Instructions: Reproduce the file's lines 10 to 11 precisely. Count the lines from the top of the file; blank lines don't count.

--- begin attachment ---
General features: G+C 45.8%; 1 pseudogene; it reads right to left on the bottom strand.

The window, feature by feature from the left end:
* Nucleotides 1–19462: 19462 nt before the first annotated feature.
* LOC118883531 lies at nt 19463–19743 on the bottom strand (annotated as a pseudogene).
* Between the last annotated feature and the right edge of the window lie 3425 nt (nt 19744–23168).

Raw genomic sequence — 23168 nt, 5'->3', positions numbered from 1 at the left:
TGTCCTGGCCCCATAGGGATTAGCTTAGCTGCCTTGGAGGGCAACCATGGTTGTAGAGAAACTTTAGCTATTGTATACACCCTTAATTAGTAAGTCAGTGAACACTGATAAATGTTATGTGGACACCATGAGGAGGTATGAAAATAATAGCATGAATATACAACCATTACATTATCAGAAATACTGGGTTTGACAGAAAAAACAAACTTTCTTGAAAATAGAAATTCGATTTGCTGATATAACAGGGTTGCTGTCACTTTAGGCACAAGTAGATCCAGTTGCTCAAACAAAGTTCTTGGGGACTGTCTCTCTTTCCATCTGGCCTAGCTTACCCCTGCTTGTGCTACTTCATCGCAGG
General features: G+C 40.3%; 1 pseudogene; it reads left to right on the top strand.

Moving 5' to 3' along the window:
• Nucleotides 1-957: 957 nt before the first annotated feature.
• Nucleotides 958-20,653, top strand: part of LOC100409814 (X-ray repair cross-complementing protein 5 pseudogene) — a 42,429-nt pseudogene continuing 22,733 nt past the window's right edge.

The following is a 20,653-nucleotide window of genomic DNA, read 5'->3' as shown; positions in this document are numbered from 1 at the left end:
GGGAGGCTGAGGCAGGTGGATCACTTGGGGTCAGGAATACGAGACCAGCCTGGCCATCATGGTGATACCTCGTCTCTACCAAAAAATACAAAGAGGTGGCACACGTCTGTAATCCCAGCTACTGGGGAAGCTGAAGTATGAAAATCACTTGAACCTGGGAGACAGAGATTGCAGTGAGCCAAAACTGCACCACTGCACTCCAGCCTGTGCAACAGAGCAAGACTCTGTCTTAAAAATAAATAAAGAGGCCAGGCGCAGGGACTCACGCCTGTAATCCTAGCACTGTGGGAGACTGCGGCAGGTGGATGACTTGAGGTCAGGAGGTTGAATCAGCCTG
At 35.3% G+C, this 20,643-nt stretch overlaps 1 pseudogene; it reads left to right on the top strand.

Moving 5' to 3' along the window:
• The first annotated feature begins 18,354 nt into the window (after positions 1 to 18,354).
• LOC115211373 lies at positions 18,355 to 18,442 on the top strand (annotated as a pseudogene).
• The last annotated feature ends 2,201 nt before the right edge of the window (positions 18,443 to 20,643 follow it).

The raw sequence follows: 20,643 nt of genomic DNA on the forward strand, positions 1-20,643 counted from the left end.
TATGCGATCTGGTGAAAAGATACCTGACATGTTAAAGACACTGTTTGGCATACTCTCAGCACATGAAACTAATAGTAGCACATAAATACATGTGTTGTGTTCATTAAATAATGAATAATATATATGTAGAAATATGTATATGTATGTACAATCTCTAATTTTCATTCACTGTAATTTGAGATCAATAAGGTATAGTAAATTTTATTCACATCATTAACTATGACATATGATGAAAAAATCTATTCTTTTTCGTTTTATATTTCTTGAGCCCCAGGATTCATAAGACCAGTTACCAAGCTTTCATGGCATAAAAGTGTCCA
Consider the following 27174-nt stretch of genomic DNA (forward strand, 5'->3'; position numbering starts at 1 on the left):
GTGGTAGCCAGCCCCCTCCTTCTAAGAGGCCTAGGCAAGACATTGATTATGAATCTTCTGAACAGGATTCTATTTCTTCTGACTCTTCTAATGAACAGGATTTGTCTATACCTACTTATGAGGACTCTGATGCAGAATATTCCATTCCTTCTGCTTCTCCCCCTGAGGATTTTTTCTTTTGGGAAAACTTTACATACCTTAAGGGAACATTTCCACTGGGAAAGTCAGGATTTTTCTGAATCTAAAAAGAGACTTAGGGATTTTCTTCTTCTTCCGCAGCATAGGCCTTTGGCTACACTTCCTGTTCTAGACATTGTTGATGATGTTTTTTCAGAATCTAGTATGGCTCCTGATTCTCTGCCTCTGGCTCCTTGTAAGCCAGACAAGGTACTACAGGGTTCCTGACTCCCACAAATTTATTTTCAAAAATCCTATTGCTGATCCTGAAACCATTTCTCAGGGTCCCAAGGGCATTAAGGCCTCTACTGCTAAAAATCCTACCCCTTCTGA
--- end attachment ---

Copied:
• Nucleotides 1-957: 957 nt before the first annotated feature.
• Nucleotides 958-20,653, top strand: part of LOC100409814 (X-ray repair cross-complementing protein 5 pseudogene) — a 42,429-nt pseudogene continuing 22,733 nt past the window's right edge.